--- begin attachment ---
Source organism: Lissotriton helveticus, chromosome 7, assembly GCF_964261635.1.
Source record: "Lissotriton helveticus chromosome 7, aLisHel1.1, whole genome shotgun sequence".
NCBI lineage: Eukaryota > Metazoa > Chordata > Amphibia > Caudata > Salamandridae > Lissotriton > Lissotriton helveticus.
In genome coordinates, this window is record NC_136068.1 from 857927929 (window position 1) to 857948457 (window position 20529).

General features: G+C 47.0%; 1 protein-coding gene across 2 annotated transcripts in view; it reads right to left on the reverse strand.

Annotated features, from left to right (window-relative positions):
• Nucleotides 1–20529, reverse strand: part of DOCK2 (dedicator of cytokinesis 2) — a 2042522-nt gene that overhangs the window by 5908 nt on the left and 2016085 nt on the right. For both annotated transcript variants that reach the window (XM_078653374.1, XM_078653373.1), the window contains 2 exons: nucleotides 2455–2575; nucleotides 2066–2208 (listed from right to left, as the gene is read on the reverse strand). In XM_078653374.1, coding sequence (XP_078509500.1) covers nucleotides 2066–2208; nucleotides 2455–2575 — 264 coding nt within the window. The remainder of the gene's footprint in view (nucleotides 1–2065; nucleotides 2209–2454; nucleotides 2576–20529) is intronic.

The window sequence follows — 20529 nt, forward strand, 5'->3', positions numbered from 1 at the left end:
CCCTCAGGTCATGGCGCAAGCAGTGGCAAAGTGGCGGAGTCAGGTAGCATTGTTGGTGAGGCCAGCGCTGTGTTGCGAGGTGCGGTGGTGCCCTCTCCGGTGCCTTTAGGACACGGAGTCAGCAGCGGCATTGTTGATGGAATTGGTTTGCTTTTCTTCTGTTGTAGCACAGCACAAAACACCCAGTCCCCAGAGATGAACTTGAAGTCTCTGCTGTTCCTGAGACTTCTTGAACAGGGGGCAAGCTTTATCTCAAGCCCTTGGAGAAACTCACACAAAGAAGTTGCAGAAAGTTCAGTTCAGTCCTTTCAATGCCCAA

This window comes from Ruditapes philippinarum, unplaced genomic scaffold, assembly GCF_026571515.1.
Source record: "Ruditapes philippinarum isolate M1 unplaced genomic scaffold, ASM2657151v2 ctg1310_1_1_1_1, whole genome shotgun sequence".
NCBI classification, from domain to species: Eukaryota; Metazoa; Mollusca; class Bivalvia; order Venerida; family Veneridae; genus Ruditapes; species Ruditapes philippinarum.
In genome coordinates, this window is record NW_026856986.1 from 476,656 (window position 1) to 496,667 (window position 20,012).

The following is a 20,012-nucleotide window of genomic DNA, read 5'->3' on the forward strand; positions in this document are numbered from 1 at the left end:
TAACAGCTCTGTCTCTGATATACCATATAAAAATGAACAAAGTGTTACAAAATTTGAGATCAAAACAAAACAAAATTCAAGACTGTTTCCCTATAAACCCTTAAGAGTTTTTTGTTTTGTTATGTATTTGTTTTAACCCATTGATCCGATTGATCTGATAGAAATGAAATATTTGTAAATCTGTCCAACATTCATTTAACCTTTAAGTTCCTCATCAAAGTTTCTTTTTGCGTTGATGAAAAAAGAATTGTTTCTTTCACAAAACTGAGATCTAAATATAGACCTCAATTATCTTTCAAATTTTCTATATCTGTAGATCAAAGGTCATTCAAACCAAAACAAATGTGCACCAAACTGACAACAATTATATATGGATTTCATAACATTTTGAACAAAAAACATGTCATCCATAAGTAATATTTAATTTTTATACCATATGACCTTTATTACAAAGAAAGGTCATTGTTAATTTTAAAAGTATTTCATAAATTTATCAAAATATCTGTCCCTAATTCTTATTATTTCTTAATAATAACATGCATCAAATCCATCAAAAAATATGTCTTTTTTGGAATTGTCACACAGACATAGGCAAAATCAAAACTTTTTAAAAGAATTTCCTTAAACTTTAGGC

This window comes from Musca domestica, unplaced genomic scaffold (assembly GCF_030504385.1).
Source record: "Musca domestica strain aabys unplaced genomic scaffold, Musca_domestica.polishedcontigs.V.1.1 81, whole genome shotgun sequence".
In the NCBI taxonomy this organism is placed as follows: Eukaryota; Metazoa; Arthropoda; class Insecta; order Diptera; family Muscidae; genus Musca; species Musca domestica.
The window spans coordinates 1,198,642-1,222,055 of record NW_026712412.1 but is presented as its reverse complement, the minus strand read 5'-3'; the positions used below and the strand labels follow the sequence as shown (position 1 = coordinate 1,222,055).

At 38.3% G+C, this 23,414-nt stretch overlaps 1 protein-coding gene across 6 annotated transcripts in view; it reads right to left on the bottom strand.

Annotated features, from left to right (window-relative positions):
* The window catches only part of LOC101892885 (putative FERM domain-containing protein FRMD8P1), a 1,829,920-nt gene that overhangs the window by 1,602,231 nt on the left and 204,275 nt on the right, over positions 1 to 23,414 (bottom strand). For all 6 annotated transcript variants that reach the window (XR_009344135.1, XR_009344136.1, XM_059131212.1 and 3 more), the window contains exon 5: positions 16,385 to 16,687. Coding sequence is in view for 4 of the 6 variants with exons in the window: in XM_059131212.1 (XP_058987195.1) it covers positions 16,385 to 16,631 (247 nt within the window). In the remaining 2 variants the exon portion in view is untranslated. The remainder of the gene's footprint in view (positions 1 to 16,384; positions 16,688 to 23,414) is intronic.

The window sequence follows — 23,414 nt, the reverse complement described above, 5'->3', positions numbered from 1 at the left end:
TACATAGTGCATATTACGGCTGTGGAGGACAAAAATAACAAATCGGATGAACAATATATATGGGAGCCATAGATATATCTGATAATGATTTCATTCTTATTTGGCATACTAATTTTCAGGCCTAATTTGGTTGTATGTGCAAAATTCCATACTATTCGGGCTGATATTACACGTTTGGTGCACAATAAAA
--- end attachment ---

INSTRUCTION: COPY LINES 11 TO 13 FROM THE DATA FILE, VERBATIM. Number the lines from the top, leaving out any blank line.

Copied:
Source record: "Ruditapes philippinarum isolate M1 unplaced genomic scaffold, ASM2657151v2 ctg1310_1_1_1_1, whole genome shotgun sequence".
NCBI classification, from domain to species: Eukaryota; Metazoa; Mollusca; class Bivalvia; order Venerida; family Veneridae; genus Ruditapes; species Ruditapes philippinarum.
In genome coordinates, this window is record NW_026856986.1 from 476,656 (window position 1) to 496,667 (window position 20,012).